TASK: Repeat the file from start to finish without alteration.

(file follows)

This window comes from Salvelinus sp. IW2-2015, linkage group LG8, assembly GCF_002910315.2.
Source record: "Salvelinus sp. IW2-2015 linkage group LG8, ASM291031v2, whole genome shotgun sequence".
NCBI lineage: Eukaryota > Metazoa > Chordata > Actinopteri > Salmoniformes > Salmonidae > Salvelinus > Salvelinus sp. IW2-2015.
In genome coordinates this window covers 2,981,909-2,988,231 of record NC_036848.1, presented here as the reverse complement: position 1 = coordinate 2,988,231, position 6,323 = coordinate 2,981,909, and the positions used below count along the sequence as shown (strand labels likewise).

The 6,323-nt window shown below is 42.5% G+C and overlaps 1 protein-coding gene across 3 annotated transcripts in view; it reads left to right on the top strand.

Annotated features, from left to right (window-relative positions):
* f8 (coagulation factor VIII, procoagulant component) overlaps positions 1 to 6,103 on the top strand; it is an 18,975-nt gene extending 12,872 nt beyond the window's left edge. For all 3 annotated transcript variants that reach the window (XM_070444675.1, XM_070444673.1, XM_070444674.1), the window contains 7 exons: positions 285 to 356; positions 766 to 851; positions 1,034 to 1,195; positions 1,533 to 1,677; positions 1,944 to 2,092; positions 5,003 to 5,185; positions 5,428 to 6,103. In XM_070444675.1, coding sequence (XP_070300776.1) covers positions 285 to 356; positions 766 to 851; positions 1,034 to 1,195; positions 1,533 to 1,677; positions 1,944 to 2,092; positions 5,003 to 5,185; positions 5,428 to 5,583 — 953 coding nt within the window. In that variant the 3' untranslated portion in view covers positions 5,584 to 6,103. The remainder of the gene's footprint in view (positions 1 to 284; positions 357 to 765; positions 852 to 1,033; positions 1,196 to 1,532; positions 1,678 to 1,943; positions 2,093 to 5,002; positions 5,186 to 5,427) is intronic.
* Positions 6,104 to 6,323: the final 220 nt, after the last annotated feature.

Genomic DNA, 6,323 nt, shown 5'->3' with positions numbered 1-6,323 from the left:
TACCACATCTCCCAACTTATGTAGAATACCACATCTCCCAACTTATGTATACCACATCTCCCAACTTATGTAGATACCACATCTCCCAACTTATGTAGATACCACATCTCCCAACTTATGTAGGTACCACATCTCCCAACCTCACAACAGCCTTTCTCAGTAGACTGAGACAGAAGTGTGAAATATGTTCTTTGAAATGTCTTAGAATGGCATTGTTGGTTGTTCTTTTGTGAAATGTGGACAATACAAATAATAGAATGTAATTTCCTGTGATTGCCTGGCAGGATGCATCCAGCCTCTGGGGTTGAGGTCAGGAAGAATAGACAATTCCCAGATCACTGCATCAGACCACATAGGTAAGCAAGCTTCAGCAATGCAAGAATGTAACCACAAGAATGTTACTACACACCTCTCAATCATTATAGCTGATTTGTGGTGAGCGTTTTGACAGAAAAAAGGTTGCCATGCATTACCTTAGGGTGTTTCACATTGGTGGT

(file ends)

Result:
This window comes from Salvelinus sp. IW2-2015, linkage group LG8, assembly GCF_002910315.2.
Source record: "Salvelinus sp. IW2-2015 linkage group LG8, ASM291031v2, whole genome shotgun sequence".
NCBI lineage: Eukaryota > Metazoa > Chordata > Actinopteri > Salmoniformes > Salmonidae > Salvelinus > Salvelinus sp. IW2-2015.
In genome coordinates this window covers 2,981,909-2,988,231 of record NC_036848.1, presented here as the reverse complement: position 1 = coordinate 2,988,231, position 6,323 = coordinate 2,981,909, and the positions used below count along the sequence as shown (strand labels likewise).

The 6,323-nt window shown below is 42.5% G+C and overlaps 1 protein-coding gene across 3 annotated transcripts in view; it reads left to right on the top strand.

Annotated features, from left to right (window-relative positions):
* f8 (coagulation factor VIII, procoagulant component) overlaps positions 1 to 6,103 on the top strand; it is an 18,975-nt gene extending 12,872 nt beyond the window's left edge. For all 3 annotated transcript variants that reach the window (XM_070444675.1, XM_070444673.1, XM_070444674.1), the window contains 7 exons: positions 285 to 356; positions 766 to 851; positions 1,034 to 1,195; positions 1,533 to 1,677; positions 1,944 to 2,092; positions 5,003 to 5,185; positions 5,428 to 6,103. In XM_070444675.1, coding sequence (XP_070300776.1) covers positions 285 to 356; positions 766 to 851; positions 1,034 to 1,195; positions 1,533 to 1,677; positions 1,944 to 2,092; positions 5,003 to 5,185; positions 5,428 to 5,583 — 953 coding nt within the window. In that variant the 3' untranslated portion in view covers positions 5,584 to 6,103. The remainder of the gene's footprint in view (positions 1 to 284; positions 357 to 765; positions 852 to 1,033; positions 1,196 to 1,532; positions 1,678 to 1,943; positions 2,093 to 5,002; positions 5,186 to 5,427) is intronic.
* Positions 6,104 to 6,323: the final 220 nt, after the last annotated feature.

Genomic DNA, 6,323 nt, shown 5'->3' with positions numbered 1-6,323 from the left:
TACCACATCTCCCAACTTATGTAGAATACCACATCTCCCAACTTATGTATACCACATCTCCCAACTTATGTAGATACCACATCTCCCAACTTATGTAGATACCACATCTCCCAACTTATGTAGGTACCACATCTCCCAACCTCACAACAGCCTTTCTCAGTAGACTGAGACAGAAGTGTGAAATATGTTCTTTGAAATGTCTTAGAATGGCATTGTTGGTTGTTCTTTTGTGAAATGTGGACAATACAAATAATAGAATGTAATTTCCTGTGATTGCCTGGCAGGATGCATCCAGCCTCTGGGGTTGAGGTCAGGAAGAATAGACAATTCCCAGATCACTGCATCAGACCACATAGGTAAGCAAGCTTCAGCAATGCAAGAATGTAACCACAAGAATGTTACTACACACCTCTCAATCATTATAGCTGATTTGTGGTGAGCGTTTTGACAGAAAAAAGGTTGCCATGCATTACCTTAGGGTGTTTCACATTGGTGGT